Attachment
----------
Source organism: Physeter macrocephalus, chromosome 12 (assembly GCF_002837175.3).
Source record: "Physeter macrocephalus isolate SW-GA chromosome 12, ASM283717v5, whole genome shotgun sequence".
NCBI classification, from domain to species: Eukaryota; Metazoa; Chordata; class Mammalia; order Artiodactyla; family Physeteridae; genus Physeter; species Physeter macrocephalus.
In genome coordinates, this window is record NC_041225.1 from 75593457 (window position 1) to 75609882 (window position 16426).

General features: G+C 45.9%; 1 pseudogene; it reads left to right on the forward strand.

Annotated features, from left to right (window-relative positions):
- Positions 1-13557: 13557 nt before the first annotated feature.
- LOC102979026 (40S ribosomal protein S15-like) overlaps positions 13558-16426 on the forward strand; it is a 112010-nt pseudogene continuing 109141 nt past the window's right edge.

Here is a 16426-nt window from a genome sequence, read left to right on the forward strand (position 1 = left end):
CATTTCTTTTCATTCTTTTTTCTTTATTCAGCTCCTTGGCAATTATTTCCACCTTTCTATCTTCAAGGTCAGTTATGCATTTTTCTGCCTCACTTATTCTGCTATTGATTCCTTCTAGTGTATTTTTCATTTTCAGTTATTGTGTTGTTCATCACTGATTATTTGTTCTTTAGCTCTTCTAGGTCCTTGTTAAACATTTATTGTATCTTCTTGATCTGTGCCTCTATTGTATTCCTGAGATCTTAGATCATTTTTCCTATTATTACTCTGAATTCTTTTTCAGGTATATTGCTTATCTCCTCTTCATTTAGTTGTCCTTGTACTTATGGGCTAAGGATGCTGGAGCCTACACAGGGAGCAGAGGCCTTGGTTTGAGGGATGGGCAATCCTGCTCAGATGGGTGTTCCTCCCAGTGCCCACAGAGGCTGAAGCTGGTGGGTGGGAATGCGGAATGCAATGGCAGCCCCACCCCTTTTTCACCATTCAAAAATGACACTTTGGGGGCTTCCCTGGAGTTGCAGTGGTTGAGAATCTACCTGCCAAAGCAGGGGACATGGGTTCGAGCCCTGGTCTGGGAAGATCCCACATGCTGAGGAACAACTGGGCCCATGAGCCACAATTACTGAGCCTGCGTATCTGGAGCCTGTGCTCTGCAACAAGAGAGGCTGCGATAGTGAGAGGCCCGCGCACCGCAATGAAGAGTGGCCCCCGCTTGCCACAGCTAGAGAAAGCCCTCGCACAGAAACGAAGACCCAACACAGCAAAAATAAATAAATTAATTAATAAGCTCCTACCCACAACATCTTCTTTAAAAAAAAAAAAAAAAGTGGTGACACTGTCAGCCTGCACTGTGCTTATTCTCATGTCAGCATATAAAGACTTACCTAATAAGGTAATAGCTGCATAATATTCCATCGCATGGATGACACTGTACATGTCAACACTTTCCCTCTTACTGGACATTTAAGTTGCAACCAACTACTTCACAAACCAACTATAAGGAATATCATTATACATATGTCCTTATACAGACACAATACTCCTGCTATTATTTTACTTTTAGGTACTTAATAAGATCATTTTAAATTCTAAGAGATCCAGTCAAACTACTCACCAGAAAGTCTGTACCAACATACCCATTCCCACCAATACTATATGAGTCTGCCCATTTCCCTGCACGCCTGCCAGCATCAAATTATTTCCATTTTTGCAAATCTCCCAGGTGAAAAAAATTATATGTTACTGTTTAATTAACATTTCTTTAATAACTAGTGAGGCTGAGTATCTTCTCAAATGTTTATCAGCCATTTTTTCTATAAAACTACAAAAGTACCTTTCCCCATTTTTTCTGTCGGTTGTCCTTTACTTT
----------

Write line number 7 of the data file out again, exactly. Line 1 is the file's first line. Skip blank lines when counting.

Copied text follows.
- Positions 1-13557: 13557 nt before the first annotated feature.